Internships are what you make of them. Just as in the poem, Two Tramps in Mud Time, it is easy to get comfortable with the day to day grind – wake up, go to work, come home, repeat. This can feel boring and unrewarding, like chopping down tree after tree. You become used to the weight of the ax in your hand (or, in the intern’s case, the phone) and it can become unexciting….if you let it. I know this because my internship last summer was exactly this way. To be fair, all I did – and all they needed me to do – was schedule appointments all day but still, the redundancy of early mornings, computer screens, and patient diagnostics became draining. That was not the case this summer though I know it easily could have been as I have watched the routine knock out other people. I believe the poem warns of this occurrence when it says “be glad of water, but don’t forget the lurking frost in the earth beneath that will steal forth after the sun is set and show on the water its crystal teeth.” To me, this means that one should be glad to have a job but that they should not take it for granted or get too comfortable for fear of someone taking your job from you.
In my office, there are essential intern duties: answering phones, logging constituent complaints, and giving tours. If I wanted to, this could be all I did all day. But, I realize, there are so many people who would kill for my internship and happily take my place if I let them, just as the author in the poem states “ I knew pretty well what he had in mind: He wanted to take my job for pay” – except interns want to take my job for no pay. Instead of sticking to my designated projects this summer, I asked and took on more work, and, if they didn’t have any for me, I went to hearings and met up with contacts in D.C. for coffee and to expand my network. Everyday has been different and I have loved every minute of it.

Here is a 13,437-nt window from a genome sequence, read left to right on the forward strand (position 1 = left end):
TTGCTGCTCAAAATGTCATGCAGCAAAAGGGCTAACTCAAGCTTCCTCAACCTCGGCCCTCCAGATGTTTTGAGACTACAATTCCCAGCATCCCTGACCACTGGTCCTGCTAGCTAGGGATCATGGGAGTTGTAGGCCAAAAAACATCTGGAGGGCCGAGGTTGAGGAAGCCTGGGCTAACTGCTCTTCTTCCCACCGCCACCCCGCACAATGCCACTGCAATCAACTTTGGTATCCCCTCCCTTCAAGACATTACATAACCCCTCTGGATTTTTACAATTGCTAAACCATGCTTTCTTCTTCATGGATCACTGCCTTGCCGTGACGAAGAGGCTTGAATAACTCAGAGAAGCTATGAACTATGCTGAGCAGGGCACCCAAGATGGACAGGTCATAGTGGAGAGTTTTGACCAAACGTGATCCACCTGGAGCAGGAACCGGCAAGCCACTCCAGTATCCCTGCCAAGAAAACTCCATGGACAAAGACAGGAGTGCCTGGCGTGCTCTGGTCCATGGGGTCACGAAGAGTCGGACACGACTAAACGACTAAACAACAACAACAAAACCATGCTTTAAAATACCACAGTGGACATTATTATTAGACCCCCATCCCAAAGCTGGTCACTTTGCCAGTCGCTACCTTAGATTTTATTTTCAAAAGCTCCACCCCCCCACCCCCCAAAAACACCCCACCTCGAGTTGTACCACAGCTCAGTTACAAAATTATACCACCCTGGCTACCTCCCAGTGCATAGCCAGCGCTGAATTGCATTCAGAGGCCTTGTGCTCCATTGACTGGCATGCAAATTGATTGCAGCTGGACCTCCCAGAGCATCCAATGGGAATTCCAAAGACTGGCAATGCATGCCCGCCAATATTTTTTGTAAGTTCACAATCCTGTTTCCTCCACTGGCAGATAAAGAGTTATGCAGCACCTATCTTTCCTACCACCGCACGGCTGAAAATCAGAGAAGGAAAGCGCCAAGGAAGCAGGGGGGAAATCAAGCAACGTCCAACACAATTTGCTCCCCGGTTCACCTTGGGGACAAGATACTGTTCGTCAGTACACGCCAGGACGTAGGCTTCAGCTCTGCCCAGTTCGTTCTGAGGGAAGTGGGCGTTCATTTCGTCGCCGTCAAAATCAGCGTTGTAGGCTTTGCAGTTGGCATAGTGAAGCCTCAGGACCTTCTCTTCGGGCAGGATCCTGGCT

However, the summer has gone by all too fast. “The sun was warm but the wind was chill. You know how it is with an April day, when the sun is out and the wind is still, you’re one month on in the middle of May.” These lines, to me, really speak to how fast time can go by. I feel like it was just yesterday that the Capital Scholars took a day trip to Annapolis. I have learned so much this summer and formed so many meaningful relationships that I know will continue even after returning to Tempe.
Another concept in the poem that I believe closely relates to my internship is when the author states “the time when most I loved my task, the two must make me love it more”. For me, the two mentioned is the passage of time. The closer I get to leaving my job, the more I realize just how much I have received from my internship this summer and how much I will miss the hustle and bustle of the Capitol. I am realizing just how incredible it is that I was in the Capitol building when Supreme Court Justice Kennedy announced his retirement, when two huge immigration bills came to the floor, when Trump visited Helsinki and the whole world went mad. I know someday this is what people will read about in history books.
More than anything, this internship has made me realize that I love what I study. As the author of the poem states, “my object in living is to unite my avocation and my vocation”. For me, I hope that one day politics does just that. As for now, I am taking my Capitol experience to the campaign trail as I found out today that I am accepted as an intern for Greg Stanton’s run for Congress. I am excited to see where this new chapter leads, I am truly hoping it is right back here to Washington D.C.